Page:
Freedom vs. Regulation?

Those two words standing in opposition have become common, accepted wisdom in mainstream American culture. We seemingly can only have one or the other. We can be free or we can be regulated.

Bullshit.

Now that was freeing.

I’m a child of the decreased regulation era. Born a year before Reagan’s election, my life has been an experiment in whether reducing regulations on everything from trade to the banks to the environment would truly make us freer as a people.

At 32, I’m not sure I feel particularly free.

Comparatively, of course, I’m freer than many — likely most. But I’m not comfortable being able to glance over my shoulder and feel glad I’m not one of those people with less freedom. I dislike the “not as bad as” arguments; they’re cowardly and lazy. I prefer to be grateful for what I do have without complacency. Why shouldn’t we continually reach for more?

Freedom, like so many things, is relative and based on perspective. How free we should be is shaping up to be a central component to the elections in November. It’s unfortunate that there likely will be little discussion of how reducing some freedoms can make us freer as a society.

One glaring example is the housing collapse. Failing to regulate the big banks and their wagers on poorly devised loans has freed millions of Americans from the burdens of home ownership.

The loss of the manufacturing industry stands out as well. Freeing companies from pesky tariffs and tax regulations has freed millions of Americans of the standard of living provided by stable jobs.

Koch Industries would like to thank us for freeing them from a plethora of regulations over the years. Actually, they really only thank the elected officials who’s campaigns they fund, but I’m sure somewhere in their tiny hearts Charles and David Koch have some gratitude set aside for us. After all, we’re breathing their sooty air and the Midwest is soon to be drinking their oily water thanks to the Keystone XL Pipeline.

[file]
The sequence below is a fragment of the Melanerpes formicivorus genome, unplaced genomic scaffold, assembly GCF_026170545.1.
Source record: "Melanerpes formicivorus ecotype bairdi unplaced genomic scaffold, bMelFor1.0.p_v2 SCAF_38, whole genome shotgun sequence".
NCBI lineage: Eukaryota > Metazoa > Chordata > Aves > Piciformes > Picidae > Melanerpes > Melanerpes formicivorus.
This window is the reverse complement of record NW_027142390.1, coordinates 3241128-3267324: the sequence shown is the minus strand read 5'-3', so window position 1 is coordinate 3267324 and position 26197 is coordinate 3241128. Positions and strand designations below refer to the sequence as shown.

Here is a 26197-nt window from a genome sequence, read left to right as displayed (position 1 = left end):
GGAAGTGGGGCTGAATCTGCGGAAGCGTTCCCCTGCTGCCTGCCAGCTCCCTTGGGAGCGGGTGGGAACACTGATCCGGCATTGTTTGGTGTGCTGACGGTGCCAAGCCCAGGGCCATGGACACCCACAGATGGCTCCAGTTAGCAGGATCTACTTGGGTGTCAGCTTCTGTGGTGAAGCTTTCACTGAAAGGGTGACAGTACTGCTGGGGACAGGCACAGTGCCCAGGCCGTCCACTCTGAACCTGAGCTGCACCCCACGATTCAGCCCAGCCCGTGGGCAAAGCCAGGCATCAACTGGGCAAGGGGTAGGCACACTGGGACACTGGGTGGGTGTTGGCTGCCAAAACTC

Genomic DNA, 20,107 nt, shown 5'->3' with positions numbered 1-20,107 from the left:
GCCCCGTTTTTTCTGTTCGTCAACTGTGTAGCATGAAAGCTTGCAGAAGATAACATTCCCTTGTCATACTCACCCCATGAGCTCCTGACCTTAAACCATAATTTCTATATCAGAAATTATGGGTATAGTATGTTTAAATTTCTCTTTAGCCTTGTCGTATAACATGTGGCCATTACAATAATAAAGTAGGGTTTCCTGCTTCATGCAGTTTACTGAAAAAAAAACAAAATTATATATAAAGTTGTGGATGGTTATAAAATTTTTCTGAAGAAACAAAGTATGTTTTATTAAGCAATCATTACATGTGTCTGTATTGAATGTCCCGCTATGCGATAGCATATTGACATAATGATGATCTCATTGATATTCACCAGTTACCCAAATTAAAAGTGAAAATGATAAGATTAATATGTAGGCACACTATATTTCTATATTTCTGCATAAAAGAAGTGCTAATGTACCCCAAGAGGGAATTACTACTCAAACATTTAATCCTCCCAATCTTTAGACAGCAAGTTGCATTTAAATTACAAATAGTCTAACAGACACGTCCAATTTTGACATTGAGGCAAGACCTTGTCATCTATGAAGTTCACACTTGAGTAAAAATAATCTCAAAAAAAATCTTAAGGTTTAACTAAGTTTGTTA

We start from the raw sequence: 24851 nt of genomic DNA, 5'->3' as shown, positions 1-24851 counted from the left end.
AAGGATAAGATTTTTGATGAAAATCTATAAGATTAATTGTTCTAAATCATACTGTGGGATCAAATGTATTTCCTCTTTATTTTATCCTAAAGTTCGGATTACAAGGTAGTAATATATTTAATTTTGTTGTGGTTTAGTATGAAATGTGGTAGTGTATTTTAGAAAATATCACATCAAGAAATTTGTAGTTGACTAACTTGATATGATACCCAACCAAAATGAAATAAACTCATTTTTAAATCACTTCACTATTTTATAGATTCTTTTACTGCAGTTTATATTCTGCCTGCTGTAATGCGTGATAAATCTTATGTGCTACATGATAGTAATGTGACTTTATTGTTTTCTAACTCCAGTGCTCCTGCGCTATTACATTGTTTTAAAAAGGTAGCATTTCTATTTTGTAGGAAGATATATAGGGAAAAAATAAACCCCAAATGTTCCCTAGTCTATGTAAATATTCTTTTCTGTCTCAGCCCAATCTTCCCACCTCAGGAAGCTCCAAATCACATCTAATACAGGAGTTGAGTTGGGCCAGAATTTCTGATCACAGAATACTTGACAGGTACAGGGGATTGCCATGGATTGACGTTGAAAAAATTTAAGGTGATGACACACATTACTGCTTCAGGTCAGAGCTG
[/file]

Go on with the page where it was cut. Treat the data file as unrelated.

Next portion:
On a personal level, I have several things I’d like to be free from in order to have more actual freedom. I would be overjoyed to never at any point have to worry about the following affecting me or anyone else:

Gun violence

Disease

Poverty

Hunger

Ignorance

Student debt

Allergies

Pollution

Poisoned air/water/soil

Contaminated food

Low wages

Lack of benefits

General insecurity

Misinformation

Exhaustive work schedule

Unemployment

And those are just the big ticket items.

What about the freedom to move? Many Americans are stuck geographically because travel is expensive, they can’t change jobs without losing benefits and retraining for employment in a new field is financially out of reach.

What about the freedom to choose providers? In Vermont as in Europe, monopolies on phone, internet, cable, wireless, gas and electric services are unheard of or downright illegal. In much of Europe, internet is much faster and much cheaper thanks to regulation. No one there has a $100 cell phone bill – the norm for anyone needing a decent data plan in the U.S.

The list could become exhaustive. Regulation and government intervention play vital roles in determining the rules that make our markets fair and our daily lives livable. And, it turns out, quality of life is not their only benefit.

Regulations also play a hand in creating entire new industries. Safety standards for cars created a need for the manufacture and sale of seat belts and air bags. The Clean Air Act and Clean Water Act signed by President Nixon in the 1970’s created a need for better water filtration plants and engineers as well as innovations in energy.

Enough with the “industry killing regulations” line. It’s, well, bullshit. We are past the time to end the experiment, dial it back to Nixon’s era and implement some regulation.

I must say, getting that off my chest has been rather freeing.

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Categories: Finding My Voice

Tags: , , , , , , , , , , ,

2 replies

  1. Great article yet again. A lesson to take the broad view.

    One of my university professors put it this way: regulations limit the freedom of some people, but increase the freedom of others.

    For instance: a nurse’s freedom is limited in that she has to get certified in order to work, but that frees her patients to seek help because they can feel confident that she’s met the criteria required to give them quality care.

  2. Katie: Another great column! Keep ’em coming…

    Uncle Steve

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